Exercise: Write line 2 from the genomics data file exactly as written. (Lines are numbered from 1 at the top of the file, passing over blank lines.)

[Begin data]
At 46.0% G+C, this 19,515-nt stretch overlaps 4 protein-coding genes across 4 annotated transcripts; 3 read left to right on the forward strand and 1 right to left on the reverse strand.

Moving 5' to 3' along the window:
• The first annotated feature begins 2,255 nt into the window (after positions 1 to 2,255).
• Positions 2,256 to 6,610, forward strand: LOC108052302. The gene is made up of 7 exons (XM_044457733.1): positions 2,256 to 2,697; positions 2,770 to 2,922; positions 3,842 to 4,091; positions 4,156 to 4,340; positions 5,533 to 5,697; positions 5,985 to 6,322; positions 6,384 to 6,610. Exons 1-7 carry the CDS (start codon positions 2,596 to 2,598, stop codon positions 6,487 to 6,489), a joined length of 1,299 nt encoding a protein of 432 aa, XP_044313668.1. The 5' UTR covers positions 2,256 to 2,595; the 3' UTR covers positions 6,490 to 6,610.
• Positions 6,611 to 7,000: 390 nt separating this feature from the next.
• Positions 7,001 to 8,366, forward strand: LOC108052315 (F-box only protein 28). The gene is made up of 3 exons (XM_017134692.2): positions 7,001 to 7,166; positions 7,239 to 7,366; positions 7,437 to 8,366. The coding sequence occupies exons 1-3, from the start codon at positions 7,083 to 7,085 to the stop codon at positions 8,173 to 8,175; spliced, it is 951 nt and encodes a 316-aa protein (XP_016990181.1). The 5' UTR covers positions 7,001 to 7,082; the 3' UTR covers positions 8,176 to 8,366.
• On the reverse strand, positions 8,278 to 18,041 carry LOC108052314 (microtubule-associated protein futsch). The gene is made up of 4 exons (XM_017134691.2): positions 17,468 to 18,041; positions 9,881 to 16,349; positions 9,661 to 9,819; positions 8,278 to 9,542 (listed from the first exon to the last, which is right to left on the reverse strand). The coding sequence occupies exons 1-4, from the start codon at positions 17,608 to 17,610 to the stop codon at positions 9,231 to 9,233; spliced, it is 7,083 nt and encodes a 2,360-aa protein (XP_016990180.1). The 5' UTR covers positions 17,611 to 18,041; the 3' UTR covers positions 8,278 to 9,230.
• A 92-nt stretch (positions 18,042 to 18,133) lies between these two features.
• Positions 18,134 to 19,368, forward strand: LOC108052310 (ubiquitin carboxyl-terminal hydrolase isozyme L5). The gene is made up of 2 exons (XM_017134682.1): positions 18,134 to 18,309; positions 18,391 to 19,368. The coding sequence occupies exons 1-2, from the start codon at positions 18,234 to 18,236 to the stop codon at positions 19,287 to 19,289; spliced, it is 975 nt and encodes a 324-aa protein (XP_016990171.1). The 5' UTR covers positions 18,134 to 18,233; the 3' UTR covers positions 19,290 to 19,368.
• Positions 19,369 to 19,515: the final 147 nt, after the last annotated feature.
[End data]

Moving 5' to 3' along the window: